Vladimir Nabokov's dream diary reveals experiments with 'backwards timeflow'

A 1964 diary in which Vladimir Nabokov recorded more than 50 of his dreams – ranging from the erotic to the violent to the surreal – is about to be published for the first time.

 “Intensely erotic dream. Blood on sheet,” the novelist writes on 13 December 1964. “End of dream: my sister O, strangely young and languorous … Then stand near a window, sighing, half-seeing view, brooding over the possible consequence of incest.”

Another entry sees him recording a dream in which he is dancing with his wife Vera. “Her open dress, oddly speckled and summery. A man kisses her in passing. I clutch him by the head and bang his face with such vicious force against the wall that he almost gets meat-hooked, on some fixtures on the wall (gleaming metal suggestive of ship). Detaches himself with face all bloody and stumbles away.”

The author, who struggled with insomnia all his life, began the dream diary after reading the British philosopher John Dunne’s An Experiment With Time, in which he advances a theory that dreams can sometimes be inspired by future events.

According to the Nabokov expert Gennady Barabtarlo, a professor of literature at the University of Missouri who has compiled and edited the diary, Nabokov’s experiment “followed the pedantic guidelines he found in the singularly rum and once very influential little book by John Dunne, an eccentric British philosopher of genius”.

“The chief object was to prove that in dreamland, that twilight zone between material and spiritual realms, timeflow goes backwards as it were, from effect to cause,” said Barabtarlo. “To give a rough example: the evening paper brings the news that in New York a Muslim ploughed into a crowd in a lorry. You vaguely remember your dream last night and check the record: indeed, you saw yourself on a tricycle hurtling downhill trying desperately, but failing, to avoid hitting a girl you knew in college. According to Dunne’s theory, it wasn’t your dream that previewed the actual event but the reverse – it was that horrific event that led to your dreaming that dream the night before. Nabokov was keenly interested in this theory and its ramifications and set out to put it to trial in that 1964 experiment.”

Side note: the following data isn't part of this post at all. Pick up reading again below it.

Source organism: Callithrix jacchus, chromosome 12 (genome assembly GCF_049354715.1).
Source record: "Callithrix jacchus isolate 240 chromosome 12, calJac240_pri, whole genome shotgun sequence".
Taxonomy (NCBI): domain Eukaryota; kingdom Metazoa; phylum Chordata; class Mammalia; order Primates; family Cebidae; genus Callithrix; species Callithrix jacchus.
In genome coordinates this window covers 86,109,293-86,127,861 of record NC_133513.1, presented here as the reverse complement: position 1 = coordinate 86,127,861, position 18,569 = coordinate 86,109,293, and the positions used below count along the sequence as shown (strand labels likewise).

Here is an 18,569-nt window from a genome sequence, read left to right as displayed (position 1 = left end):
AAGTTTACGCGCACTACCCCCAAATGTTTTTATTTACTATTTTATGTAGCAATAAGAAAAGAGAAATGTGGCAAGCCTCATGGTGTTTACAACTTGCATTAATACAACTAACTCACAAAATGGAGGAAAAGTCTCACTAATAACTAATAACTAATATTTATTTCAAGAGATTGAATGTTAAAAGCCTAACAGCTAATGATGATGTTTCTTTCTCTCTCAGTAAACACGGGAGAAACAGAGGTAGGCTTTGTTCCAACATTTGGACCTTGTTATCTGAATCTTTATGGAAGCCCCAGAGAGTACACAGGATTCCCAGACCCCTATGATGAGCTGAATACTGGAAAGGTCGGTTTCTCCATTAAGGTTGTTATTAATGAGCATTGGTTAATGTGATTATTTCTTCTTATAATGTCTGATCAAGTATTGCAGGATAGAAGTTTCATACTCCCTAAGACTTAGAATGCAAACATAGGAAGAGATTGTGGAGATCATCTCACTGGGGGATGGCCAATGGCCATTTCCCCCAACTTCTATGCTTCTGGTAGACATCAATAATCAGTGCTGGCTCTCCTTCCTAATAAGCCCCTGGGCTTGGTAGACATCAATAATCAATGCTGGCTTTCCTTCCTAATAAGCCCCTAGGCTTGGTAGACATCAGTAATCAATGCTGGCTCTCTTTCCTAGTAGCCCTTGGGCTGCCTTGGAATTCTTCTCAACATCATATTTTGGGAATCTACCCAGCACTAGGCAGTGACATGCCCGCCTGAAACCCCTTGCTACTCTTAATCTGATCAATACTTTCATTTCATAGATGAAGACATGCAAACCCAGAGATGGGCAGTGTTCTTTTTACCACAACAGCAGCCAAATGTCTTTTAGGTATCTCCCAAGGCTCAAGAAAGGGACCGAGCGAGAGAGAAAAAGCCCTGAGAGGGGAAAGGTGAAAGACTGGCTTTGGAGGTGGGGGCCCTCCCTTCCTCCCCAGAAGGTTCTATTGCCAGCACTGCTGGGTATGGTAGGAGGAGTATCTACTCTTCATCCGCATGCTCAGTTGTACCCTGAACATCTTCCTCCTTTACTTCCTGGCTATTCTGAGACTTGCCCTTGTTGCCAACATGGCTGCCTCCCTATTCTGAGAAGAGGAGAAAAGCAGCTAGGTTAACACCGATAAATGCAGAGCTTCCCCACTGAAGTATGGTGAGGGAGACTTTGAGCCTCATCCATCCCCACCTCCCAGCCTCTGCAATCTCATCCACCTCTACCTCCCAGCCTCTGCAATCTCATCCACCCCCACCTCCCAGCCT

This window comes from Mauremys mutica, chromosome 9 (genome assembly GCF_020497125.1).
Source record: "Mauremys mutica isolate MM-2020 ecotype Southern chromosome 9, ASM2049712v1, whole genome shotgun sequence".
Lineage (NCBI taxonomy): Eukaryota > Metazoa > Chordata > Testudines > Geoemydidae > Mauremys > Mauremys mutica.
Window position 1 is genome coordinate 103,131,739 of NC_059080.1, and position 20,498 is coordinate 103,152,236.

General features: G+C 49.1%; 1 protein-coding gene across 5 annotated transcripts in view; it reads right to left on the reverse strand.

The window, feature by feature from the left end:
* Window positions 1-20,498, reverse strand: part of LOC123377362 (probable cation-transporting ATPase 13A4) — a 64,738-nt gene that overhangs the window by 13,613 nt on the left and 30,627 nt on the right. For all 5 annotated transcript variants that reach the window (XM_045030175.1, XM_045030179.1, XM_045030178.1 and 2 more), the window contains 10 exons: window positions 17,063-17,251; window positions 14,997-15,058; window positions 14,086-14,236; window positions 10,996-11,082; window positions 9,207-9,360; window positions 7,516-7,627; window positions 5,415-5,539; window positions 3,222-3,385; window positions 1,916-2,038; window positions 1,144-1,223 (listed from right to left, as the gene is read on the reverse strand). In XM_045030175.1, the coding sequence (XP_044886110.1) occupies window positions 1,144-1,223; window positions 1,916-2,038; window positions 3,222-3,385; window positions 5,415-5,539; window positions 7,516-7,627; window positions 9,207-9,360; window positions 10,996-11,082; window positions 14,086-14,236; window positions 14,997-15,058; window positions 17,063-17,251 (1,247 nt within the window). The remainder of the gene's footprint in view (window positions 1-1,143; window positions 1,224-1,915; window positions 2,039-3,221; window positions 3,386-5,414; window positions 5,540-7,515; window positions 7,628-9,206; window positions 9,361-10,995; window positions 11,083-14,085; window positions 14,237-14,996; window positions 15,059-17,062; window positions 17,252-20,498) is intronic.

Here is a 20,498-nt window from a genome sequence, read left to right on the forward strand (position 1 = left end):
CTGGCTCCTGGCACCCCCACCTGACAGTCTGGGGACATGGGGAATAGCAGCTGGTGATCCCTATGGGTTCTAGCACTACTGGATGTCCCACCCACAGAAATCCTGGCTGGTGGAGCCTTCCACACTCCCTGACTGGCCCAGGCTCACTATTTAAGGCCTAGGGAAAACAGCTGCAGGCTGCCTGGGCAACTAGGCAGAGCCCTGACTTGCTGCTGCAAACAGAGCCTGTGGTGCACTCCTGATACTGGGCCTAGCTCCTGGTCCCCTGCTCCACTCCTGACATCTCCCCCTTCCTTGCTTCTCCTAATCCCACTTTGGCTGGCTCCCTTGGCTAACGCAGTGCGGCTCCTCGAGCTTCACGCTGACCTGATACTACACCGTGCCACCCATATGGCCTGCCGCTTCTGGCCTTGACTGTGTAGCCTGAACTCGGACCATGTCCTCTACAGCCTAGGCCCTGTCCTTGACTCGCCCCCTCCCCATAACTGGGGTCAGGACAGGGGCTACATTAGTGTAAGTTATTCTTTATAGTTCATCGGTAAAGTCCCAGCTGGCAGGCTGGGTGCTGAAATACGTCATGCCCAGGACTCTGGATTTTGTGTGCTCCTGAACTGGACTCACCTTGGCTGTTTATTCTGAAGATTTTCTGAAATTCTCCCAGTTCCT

For a period of 80 days, the author of Lolita wrote down everything he could remember of his dreams as soon as he woke up, amassing 118 index cards recording 64 dreams. The text is reproduced in the book Insomniac Dreams, alongside material placing the experiment in the context of his life and writing.

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